#1275907: COBALT DICKENS Goes Back to School…Again
In March 2018, the U.S. Department of Justice indicted the Mabna Institute and nine Iranian associates for compromising hundreds of universities to steal intellectual property and benefit financially. Secureworks® Counter Threat Unit™ (CTU) researchers assigned the name COBALT DICKENS to this likely Iranian government-directed threat group. Despite this indictment and other disclosures of COBALT DICKENS campaigns, the threat group (also known as Silent Librarian) shows no signs of stopping its activity as of this publication. CTU™ researchers have observed the threat actors using free online services as part of their operations, including free certificates, domains, and publicly available tools.
In July and August 2019, CTU researchers discovered a new large global phishing operation launched by COBALT DICKENS. This operation is similar to the threat group's August 2018 campaign, using compromised university resources to send library-themed phishing emails. The messages contain links to spoofed login pages for resources associated with the targeted universities. Unlike previous campaigns that contained shortened links to obscure the attackers' infrastructure, these messages contain the spoofed URL (see Figure 1).
Recipients who click this link are directed to a web page that looks identical or similar to the spoofed library resource. After the victims enter their credentials, their web browsers are redirected to the next.php file, where the credentials are stored locally in the pass.txt file. The victim's browser is then sent to the legitimate site being spoofed (see Figure 2).
For this campaign, the threat actors registered at least 20 new domains targeting over 60 universities in Australia, the United States, the United Kingdom, Canada, Hong Kong, and Switzerland. These domains were registered using the Freenom domain provider, which administers the following free top-level domains (TLDs) unless the domain is considered "special":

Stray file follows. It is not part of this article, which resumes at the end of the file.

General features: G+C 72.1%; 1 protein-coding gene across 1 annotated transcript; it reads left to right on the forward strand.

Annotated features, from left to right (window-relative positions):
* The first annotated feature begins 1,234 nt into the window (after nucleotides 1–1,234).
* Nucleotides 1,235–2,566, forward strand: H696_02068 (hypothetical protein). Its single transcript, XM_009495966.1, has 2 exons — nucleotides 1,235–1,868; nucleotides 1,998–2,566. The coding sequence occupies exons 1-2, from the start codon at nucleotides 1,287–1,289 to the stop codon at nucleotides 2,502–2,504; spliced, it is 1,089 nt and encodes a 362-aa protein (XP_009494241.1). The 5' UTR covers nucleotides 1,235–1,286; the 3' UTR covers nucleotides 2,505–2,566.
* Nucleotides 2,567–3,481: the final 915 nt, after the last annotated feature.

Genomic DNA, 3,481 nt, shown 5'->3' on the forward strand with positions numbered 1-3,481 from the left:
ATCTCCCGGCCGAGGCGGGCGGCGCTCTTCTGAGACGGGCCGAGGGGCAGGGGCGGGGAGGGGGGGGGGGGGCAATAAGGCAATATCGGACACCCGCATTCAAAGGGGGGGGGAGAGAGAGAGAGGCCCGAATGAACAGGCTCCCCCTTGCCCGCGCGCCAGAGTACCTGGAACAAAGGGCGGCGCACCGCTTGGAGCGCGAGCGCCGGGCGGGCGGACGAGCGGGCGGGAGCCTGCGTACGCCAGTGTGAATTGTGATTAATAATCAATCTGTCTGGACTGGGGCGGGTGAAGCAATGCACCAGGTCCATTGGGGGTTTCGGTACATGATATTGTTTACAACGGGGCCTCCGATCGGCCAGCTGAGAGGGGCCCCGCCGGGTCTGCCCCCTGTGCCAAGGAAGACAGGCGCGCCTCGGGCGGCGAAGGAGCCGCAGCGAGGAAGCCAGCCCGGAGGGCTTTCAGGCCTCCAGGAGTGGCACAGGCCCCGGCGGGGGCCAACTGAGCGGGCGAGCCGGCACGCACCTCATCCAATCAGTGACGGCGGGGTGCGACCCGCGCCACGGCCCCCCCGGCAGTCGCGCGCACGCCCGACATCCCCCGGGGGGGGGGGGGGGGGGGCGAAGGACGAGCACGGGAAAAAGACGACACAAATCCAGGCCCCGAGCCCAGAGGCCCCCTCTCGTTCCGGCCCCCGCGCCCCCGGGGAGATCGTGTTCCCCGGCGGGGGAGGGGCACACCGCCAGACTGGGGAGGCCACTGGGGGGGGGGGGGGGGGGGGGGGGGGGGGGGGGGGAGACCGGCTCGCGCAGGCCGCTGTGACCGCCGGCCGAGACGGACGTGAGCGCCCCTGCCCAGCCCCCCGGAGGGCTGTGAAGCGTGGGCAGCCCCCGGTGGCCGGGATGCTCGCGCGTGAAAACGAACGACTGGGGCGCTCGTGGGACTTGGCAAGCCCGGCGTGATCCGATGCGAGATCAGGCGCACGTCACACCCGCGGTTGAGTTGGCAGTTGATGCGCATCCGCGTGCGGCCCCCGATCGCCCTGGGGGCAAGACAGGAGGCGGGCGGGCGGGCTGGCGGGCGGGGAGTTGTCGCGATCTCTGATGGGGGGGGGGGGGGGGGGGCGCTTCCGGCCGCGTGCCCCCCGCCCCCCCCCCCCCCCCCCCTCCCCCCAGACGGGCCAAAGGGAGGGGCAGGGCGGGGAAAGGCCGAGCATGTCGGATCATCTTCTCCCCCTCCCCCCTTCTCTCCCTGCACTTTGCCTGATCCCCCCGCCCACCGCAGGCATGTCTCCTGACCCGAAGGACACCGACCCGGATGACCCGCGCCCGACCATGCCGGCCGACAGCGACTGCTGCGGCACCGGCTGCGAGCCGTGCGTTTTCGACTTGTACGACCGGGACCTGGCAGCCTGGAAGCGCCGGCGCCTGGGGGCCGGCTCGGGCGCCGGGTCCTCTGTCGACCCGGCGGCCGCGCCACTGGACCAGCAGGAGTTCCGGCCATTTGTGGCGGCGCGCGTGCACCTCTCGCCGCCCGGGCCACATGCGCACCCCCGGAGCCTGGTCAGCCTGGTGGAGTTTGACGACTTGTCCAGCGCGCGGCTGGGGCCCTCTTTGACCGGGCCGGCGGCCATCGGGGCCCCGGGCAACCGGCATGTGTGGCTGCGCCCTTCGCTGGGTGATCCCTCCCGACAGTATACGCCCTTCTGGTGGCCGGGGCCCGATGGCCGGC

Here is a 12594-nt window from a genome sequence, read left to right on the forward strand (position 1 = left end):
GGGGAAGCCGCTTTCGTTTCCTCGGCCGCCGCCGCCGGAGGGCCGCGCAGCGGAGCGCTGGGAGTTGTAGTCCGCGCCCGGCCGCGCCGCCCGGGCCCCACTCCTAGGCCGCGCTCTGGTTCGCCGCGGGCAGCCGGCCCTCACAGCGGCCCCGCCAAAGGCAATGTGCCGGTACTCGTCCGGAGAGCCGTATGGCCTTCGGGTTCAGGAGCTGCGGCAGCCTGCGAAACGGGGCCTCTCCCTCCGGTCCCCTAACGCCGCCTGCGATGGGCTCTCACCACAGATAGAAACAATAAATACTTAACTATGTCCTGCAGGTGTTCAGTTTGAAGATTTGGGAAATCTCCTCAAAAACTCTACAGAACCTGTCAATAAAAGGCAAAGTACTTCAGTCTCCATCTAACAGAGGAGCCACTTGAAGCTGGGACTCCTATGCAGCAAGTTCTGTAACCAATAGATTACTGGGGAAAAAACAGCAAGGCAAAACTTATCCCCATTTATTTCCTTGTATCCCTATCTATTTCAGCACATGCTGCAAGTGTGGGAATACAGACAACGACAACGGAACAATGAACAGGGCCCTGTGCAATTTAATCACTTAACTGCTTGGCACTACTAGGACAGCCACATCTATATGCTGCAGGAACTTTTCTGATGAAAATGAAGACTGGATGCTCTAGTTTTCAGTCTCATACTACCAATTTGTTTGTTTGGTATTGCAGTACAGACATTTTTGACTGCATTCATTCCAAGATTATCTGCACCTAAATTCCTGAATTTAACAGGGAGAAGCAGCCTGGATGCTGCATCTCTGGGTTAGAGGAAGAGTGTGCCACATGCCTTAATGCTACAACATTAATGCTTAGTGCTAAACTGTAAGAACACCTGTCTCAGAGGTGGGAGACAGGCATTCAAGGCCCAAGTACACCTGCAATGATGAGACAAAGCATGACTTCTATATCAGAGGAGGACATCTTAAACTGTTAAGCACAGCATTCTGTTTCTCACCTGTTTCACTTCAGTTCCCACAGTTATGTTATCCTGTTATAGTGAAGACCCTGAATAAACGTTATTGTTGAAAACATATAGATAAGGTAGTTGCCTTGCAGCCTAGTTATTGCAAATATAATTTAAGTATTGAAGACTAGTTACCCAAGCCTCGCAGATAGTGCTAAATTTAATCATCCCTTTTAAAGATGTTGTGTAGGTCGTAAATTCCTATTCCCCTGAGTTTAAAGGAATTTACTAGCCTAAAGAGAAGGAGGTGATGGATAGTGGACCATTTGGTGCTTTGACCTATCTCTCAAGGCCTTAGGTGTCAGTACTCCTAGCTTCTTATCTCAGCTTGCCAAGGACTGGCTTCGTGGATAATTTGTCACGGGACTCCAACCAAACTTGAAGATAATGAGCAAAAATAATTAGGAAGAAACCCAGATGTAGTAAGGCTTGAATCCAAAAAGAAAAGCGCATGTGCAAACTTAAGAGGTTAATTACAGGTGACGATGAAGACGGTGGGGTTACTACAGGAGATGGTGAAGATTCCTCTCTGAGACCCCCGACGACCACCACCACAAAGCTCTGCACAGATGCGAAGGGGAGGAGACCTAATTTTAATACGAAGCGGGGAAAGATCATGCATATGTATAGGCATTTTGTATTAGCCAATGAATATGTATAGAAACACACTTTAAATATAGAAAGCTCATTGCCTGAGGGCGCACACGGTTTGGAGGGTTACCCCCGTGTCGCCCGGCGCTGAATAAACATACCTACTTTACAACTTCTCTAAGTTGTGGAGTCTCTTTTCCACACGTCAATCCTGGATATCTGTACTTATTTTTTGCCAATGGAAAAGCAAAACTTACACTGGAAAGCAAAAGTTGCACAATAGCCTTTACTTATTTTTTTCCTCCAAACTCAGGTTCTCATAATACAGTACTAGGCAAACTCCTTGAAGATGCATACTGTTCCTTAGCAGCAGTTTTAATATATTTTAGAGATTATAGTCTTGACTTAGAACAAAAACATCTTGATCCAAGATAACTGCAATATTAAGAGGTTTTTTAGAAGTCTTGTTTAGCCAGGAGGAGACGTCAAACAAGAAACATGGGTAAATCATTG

Many of these domains use valid SSL certificates, likely to make the spoofed pages appear authentic. The overwhelming majority of the certificates observed in 2019 were issued by Let's Encrypt, a nonprofit organization that programmatically issues free certificates. However, past campaigns used certificates issued by the Comodo certificate authority.
COBALT DICKENS uses publicly available tools, including the SingleFile plugin available on GitHub and the free HTTrack Website Copier standalone application, to copy the login pages of targeted university resources. Metadata in a spoofed login page created on August 1 suggests that COBALT DICKENS sometimes uses older copied versions of target websites. A comment left in the source code indicates it was originally copied on May 1, 2017 (see Figure 3). However, the university was targeted by numerous COBALT DICKENS operations, including the August 2018 and August 2019 campaigns.
Metadata in other spoofed web pages supports the assessment that the threat actors are of Iranian origin. Specifically, a page copied on August 3 reveals an Iranian-related timestamp (see Figure 4).
Figure 4. Metadata in COBALT DICKENS spoofed web page indicating that an Iran-based threat actor may have copied the legitimate website. (Source: Secureworks)
As of this publication, CTU researchers observed COBALT DICKENS targeting at least 380 universities in over 30 countries. Many universities have been targeted multiple times. The threat actors have not changed their operations despite law enforcement activity, multiple public disclosures, and takedown activity.
Some educational institutions have implemented multi-factor authentication (MFA) to specifically address this threat. While implementing additional security controls like MFA could seem burdensome in environments that value user flexibility and innovation, single-password accounts are insecure. CTU researchers recommend that all organizations protect Internet-facing resources with MFA to mitigate credential-focused threats.
To provide broader awareness of the threat group's campaigns and curtail its activities, CTU researchers listed all known domains associated with COBALT DICKENS operations in Table 1. Several domains used prior to the indictment remain in use as of this publication. CTU researchers recommend that organizations use available controls to review and restrict access to these domains. They may contain malicious content, so consider the risks before opening them in a browser.
|Date added||Sept. 11, 2019, 1:34 p.m.|